Just like many other companies, it is that time of year for Google to giving out its earnings call. Google had some impressive numbers, as usual, but one area they discussed in detail was their Google Glass project. Google, while not abandoning the project - even though they canceled the Explorer Program - was going to have to head in a different direction. Earlier this month they suspended sales of Glass, "graduated" it from the Google X Labs, and placed it under the guidance of NEST CEO Tony Fadell.
Google CFO Patrick Pichette said at the earnings call, "In other cases, when teams aren't able to hit hurdles, but we think there's still a lot of promise, we might ask them to take a pause and take the time to reset their strategy, as we recently did in the case of Glass. And in those cases where a project doesn't have the impact we hoped for, we do take the tough calls. We make the decision to cancel them, and you've seen us do this time and time again."
Entering into a new field is always a chore - is there a real need for the product, will it enhance the users' life experience, is it easy to use, how will the public accept the product and are there real, practical uses for the device. Even Glass users, while they thought the idea was innovative, had questions of their own. Everybody viewed his or her use differently and you really had to use it routinely to get the hang of it. Battery life was also a problem for many users, as well as they wanted to explore other options.
Glass also presented public awareness issues from almost day one - it was a controversy before it even came on the market for sale...there were privacy issues, infringement issues, invasion issues and some establishments even banned their use. However, there was one area where a product like Glass could really be useful - the business or enterprise area - and back in December, Google announced that they would be looking into moving Glass from a consumer to enterprise product.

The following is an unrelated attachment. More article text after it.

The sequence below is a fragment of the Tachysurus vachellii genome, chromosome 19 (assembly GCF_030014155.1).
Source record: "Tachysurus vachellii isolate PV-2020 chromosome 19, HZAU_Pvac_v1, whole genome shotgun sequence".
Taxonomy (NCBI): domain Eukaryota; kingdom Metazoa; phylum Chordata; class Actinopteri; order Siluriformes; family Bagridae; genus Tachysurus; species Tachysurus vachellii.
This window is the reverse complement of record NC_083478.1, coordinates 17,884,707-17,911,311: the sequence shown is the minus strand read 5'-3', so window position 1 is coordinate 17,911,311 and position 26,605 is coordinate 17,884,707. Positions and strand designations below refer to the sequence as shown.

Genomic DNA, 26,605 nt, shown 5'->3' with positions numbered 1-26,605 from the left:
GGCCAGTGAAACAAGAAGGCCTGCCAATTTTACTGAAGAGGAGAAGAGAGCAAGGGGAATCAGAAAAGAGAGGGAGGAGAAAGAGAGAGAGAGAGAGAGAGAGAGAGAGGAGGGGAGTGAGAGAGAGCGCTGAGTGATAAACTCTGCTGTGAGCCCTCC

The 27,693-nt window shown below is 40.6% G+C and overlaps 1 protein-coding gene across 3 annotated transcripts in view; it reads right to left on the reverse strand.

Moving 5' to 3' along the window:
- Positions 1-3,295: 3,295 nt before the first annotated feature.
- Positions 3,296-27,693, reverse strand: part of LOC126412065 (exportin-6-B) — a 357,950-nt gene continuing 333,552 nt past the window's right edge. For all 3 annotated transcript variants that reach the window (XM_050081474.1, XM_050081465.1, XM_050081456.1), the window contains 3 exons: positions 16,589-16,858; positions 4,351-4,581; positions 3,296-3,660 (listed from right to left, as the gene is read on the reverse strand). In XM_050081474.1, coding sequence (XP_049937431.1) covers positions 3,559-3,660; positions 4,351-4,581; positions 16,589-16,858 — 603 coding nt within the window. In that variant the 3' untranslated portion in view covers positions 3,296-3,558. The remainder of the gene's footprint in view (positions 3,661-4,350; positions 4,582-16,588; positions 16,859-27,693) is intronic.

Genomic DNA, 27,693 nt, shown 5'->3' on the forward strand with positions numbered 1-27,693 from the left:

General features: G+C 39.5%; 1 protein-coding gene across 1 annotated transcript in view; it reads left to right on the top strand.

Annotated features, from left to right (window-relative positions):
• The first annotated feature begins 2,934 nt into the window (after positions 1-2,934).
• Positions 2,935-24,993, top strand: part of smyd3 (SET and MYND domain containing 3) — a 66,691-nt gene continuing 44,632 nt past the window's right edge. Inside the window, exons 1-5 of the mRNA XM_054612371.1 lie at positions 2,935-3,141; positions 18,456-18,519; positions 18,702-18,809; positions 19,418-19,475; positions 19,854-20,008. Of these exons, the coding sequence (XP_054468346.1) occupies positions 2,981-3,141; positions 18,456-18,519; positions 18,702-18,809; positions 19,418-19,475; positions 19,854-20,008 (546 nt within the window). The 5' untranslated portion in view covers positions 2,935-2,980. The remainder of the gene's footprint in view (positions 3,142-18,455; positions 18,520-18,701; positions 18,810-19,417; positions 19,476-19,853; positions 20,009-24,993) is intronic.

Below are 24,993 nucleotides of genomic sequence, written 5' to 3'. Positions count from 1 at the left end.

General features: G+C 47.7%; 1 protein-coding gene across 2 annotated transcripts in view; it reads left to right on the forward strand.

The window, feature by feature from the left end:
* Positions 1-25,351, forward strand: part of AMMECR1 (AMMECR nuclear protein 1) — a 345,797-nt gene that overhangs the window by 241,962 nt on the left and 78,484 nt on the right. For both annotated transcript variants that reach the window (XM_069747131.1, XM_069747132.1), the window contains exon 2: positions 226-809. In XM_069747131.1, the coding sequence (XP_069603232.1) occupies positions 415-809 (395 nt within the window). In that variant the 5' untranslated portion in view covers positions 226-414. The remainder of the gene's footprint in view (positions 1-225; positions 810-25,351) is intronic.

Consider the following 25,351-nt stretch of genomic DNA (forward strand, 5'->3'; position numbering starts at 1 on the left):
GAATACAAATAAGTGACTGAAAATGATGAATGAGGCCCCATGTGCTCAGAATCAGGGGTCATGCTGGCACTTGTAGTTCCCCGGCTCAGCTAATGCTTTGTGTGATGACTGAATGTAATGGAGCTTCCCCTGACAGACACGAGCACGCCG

During Google's testing, it was clear that the universities, hospitals, police, firefighters, airlines, construction and rescue workers and special needs people would benefit most from the use of Glass. Using Glass, a professor at Oxford could lecture at Harvard. A world renown surgeon could help in the surgery at a local hospital, guiding the doctors actions or answering their questions. Firefighters could send back live feed of their rescue attempts or look for the 'hotspot' where the fire started. Special software allows Glass to help track an autistic child to focus on a face. It may be true that Google had to rethink their Glass project and turn it into a new direction - but a failure...it does not look that way to me.
Please hit us up on our Google+ Page and let us know what you think of Glass. Is it a product that you would still be interested in purchasing in the $300 - $500 range? As always, we would love to hear from you.